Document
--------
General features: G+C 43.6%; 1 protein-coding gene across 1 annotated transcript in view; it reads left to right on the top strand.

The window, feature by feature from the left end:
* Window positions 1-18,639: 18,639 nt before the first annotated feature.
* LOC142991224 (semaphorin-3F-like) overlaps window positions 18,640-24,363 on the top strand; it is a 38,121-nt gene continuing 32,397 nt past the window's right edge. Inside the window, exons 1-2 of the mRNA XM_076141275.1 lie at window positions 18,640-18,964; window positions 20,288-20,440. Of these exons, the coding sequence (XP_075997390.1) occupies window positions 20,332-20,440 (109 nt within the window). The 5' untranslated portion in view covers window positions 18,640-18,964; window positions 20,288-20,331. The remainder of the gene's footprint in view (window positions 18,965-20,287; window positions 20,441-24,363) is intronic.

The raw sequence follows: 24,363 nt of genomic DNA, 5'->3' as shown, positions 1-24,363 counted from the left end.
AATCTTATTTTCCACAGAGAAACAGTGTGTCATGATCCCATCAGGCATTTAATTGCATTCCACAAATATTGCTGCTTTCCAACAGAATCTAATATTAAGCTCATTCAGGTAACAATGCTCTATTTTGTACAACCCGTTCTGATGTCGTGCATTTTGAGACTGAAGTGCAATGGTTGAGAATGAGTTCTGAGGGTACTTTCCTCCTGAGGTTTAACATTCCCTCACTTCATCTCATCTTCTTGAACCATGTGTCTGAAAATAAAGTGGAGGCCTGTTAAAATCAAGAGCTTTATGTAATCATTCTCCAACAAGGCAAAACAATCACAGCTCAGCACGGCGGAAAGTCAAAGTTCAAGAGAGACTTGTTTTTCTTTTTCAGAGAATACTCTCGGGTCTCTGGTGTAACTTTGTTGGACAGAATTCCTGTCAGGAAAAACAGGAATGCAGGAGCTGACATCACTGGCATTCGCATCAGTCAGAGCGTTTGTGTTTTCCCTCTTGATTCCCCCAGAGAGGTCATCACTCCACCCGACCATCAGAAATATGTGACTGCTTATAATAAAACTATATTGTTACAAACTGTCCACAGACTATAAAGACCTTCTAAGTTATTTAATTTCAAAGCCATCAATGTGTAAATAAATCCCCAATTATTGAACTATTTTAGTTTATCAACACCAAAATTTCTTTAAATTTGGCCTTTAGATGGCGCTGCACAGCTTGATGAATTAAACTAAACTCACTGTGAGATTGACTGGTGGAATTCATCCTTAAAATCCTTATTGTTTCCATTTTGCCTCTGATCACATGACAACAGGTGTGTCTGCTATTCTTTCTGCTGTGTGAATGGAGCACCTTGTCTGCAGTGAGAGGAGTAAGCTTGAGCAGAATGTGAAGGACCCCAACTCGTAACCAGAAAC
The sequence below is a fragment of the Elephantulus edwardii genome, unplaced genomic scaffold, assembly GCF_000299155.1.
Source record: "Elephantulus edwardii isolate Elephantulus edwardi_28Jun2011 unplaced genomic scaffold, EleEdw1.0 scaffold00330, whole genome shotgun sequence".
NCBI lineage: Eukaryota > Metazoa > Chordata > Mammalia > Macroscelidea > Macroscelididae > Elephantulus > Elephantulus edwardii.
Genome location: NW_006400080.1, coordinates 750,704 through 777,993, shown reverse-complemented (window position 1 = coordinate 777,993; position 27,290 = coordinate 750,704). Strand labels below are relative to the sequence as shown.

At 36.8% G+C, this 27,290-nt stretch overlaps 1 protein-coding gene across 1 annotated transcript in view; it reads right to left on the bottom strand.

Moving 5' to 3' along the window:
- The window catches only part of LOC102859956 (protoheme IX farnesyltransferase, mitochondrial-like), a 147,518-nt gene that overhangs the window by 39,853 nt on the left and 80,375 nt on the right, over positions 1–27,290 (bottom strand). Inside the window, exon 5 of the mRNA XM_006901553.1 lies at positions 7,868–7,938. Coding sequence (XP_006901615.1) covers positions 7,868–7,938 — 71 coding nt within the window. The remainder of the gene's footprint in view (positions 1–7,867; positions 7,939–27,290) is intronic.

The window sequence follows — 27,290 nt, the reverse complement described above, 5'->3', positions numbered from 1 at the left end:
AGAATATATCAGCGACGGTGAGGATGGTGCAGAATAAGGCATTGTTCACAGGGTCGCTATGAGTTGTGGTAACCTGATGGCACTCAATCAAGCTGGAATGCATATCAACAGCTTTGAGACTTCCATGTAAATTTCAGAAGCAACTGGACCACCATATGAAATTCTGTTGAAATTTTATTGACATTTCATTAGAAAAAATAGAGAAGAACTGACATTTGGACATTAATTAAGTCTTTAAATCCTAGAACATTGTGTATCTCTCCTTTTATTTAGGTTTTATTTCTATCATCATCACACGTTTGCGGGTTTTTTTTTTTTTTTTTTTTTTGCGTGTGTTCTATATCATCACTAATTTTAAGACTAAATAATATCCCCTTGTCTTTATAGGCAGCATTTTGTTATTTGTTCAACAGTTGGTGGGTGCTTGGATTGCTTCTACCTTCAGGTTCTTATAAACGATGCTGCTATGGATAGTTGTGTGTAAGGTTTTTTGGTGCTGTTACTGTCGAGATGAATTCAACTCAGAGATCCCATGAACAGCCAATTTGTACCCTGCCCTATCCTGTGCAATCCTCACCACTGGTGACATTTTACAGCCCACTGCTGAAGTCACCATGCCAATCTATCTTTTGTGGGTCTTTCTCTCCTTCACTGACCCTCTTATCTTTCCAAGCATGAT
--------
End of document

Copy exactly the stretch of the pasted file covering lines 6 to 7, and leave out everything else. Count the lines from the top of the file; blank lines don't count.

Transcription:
AATCTTATTTTCCACAGAGAAACAGTGTGTCATGATCCCATCAGGCATTTAATTGCATTCCACAAATATTGCTGCTTTCCAACAGAATCTAATATTAAGCTCATTCAGGTAACAATGCTCTATTTTGTACAACCCGTTCTGATGTCGTGCATTTTGAGACTGAAGTGCAATGGTTGAGAATGAGTTCTGAGGGTACTTTCCTCCTGAGGTTTAACATTCCCTCACTTCATCTCATCTTCTTGAACCATGTGTCTGAAAATAAAGTGGAGGCCTGTTAAAATCAAGAGCTTTATGTAATCATTCTCCAACAAGGCAAAACAATCACAGCTCAGCACGGCGGAAAGTCAAAGTTCAAGAGAGACTTGTTTTTCTTTTTCAGAGAATACTCTCGGGTCTCTGGTGTAACTTTGTTGGACAGAATTCCTGTCAGGAAAAACAGGAATGCAGGAGCTGACATCACTGGCATTCGCATCAGTCAGAGCGTTTGTGTTTTCCCTCTTGATTCCCCCAGAGAGGTCATCACTCCACCCGACCATCAGAAATATGTGACTGCTTATAATAAAACTATATTGTTACAAACTGTCCACAGACTATAAAGACCTTCTAAGTTATTTAATTTCAAAGCCATCAATGTGTAAATAAATCCCCAATTATTGAACTATTTTAGTTTATCAACACCAAAATTTCTTTAAATTTGGCCTTTAGATGGCGCTGCACAGCTTGATGAATTAAACTAAACTCACTGTGAGATTGACTGGTGGAATTCATCCTTAAAATCCTTATTGTTTCCATTTTGCCTCTGATCACATGACAACAGGTGTGTCTGCTATTCTTTCTGCTGTGTGAATGGAGCACCTTGTCTGCAGTGAGAGGAGTAAGCTTGAGCAGAATGTGAAGGACCCCAACTCGTAACCAGAAAC
The sequence below is a fragment of the Elephantulus edwardii genome, unplaced genomic scaffold, assembly GCF_000299155.1.